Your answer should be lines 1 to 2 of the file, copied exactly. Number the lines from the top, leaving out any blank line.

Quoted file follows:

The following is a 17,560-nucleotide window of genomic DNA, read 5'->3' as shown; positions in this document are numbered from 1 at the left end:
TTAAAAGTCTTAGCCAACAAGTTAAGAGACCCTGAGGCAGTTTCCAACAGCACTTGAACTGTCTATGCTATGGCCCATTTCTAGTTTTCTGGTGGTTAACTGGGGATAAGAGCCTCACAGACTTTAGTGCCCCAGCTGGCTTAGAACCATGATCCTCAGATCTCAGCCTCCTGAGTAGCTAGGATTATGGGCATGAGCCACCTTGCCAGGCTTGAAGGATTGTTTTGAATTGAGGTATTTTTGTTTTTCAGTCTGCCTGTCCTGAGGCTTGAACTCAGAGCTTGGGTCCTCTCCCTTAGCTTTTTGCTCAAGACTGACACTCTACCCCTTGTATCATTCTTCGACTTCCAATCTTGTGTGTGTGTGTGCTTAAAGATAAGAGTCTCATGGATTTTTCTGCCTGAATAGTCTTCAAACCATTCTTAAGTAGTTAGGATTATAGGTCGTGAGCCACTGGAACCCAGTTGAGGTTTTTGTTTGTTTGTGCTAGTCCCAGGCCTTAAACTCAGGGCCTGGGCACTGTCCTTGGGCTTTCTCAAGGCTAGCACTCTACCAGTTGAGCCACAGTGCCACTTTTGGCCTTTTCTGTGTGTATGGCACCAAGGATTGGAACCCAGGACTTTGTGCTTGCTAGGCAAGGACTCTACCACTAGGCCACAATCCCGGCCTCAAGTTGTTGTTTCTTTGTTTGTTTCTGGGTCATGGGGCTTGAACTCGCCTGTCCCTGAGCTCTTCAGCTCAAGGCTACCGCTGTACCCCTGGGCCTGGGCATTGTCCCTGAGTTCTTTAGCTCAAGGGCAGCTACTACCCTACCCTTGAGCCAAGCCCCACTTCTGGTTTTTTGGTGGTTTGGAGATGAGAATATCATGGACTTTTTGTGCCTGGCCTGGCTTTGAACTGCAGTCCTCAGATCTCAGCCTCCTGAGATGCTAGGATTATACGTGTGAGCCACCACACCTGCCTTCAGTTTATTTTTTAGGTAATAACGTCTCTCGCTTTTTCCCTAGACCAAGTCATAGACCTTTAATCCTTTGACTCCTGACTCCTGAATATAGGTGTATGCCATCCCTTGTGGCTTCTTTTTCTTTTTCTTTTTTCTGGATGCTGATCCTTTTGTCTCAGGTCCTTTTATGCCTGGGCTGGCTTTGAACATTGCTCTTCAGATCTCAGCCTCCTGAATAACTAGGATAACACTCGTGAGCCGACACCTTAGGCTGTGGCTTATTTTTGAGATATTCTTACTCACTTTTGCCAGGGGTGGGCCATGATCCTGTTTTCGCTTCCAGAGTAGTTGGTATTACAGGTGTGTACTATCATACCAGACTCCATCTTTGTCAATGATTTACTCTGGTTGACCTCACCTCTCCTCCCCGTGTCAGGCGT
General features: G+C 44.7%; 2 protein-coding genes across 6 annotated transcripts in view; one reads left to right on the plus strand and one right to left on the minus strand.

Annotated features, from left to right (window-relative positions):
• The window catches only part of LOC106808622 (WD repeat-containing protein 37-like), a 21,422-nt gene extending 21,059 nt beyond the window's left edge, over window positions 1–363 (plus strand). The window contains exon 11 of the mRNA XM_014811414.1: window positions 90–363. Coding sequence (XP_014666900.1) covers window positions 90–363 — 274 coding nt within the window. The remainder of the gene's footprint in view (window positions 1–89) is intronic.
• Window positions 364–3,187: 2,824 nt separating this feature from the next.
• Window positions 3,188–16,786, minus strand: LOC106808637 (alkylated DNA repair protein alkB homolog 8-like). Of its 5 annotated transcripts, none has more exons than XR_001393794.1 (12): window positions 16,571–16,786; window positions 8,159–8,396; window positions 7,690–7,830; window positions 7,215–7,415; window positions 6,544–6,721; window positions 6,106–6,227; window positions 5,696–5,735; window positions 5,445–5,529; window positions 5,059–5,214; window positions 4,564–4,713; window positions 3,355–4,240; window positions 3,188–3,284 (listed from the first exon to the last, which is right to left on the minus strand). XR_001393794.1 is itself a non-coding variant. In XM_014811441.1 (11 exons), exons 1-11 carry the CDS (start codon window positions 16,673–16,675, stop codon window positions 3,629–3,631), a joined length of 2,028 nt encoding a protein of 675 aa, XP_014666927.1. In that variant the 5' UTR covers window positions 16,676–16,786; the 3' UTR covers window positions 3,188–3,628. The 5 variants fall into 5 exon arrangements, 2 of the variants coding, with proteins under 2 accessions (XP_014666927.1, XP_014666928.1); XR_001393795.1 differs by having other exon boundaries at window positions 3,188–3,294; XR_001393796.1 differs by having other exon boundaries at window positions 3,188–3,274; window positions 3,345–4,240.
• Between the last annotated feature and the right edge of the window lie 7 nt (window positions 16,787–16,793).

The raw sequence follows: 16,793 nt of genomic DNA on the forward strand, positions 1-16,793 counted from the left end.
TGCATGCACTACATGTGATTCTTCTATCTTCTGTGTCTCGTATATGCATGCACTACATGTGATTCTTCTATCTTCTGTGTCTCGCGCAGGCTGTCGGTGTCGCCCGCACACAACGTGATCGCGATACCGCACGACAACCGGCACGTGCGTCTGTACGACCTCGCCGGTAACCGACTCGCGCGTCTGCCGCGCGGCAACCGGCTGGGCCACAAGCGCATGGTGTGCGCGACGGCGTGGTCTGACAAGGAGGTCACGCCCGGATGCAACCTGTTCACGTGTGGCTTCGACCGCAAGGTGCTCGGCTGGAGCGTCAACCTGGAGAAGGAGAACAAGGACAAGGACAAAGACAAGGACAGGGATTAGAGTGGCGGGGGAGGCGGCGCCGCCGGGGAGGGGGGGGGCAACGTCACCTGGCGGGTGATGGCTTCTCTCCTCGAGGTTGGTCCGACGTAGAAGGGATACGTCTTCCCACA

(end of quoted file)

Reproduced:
The following is a 17,560-nucleotide window of genomic DNA, read 5'->3' as shown; positions in this document are numbered from 1 at the left end:
TTAAAAGTCTTAGCCAACAAGTTAAGAGACCCTGAGGCAGTTTCCAACAGCACTTGAACTGTCTATGCTATGGCCCATTTCTAGTTTTCTGGTGGTTAACTGGGGATAAGAGCCTCACAGACTTTAGTGCCCCAGCTGGCTTAGAACCATGATCCTCAGATCTCAGCCTCCTGAGTAGCTAGGATTATGGGCATGAGCCACCTTGCCAGGCTTGAAGGATTGTTTTGAATTGAGGTATTTTTGTTTTTCAGTCTGCCTGTCCTGAGGCTTGAACTCAGAGCTTGGGTCCTCTCCCTTAGCTTTTTGCTCAAGACTGACACTCTACCCCTTGTATCATTCTTCGACTTCCAATCTTGTGTGTGTGTGTGCTTAAAGATAAGAGTCTCATGGATTTTTCTGCCTGAATAGTCTTCAAACCATTCTTAAGTAGTTAGGATTATAGGTCGTGAGCCACTGGAACCCAGTTGAGGTTTTTGTTTGTTTGTGCTAGTCCCAGGCCTTAAACTCAGGGCCTGGGCACTGTCCTTGGGCTTTCTCAAGGCTAGCACTCTACCAGTTGAGCCACAGTGCCACTTTTGGCCTTTTCTGTGTGTATGGCACCAAGGATTGGAACCCAGGACTTTGTGCTTGCTAGGCAAGGACTCTACCACTAGGCCACAATCCCGGCCTCAAGTTGTTGTTTCTTTGTTTGTTTCTGGGTCATGGGGCTTGAACTCGCCTGTCCCTGAGCTCTTCAGCTCAAGGCTACCGCTGTACCCCTGGGCCTGGGCATTGTCCCTGAGTTCTTTAGCTCAAGGGCAGCTACTACCCTACCCTTGAGCCAAGCCCCACTTCTGGTTTTTTGGTGGTTTGGAGATGAGAATATCATGGACTTTTTGTGCCTGGCCTGGCTTTGAACTGCAGTCCTCAGATCTCAGCCTCCTGAGATGCTAGGATTATACGTGTGAGCCACCACACCTGCCTTCAGTTTATTTTTTAGGTAATAACGTCTCTCGCTTTTTCCCTAGACCAAGTCATAGACCTTTAATCCTTTGACTCCTGACTCCTGAATATAGGTGTATGCCATCCCTTGTGGCTTCTTTTTCTTTTTCTTTTTTCTGGATGCTGATCCTTTTGTCTCAGGTCCTTTTATGCCTGGGCTGGCTTTGAACATTGCTCTTCAGATCTCAGCCTCCTGAATAACTAGGATAACACTCGTGAGCCGACACCTTAGGCTGTGGCTTATTTTTGAGATATTCTTACTCACTTTTGCCAGGGGTGGGCCATGATCCTGTTTTCGCTTCCAGAGTAGTTGGTATTACAGGTGTGTACTATCATACCAGACTCCATCTTTGTCAATGATTTACTCTGGTTGACCTCACCTCTCCTCCCCGTGTCAGGCGT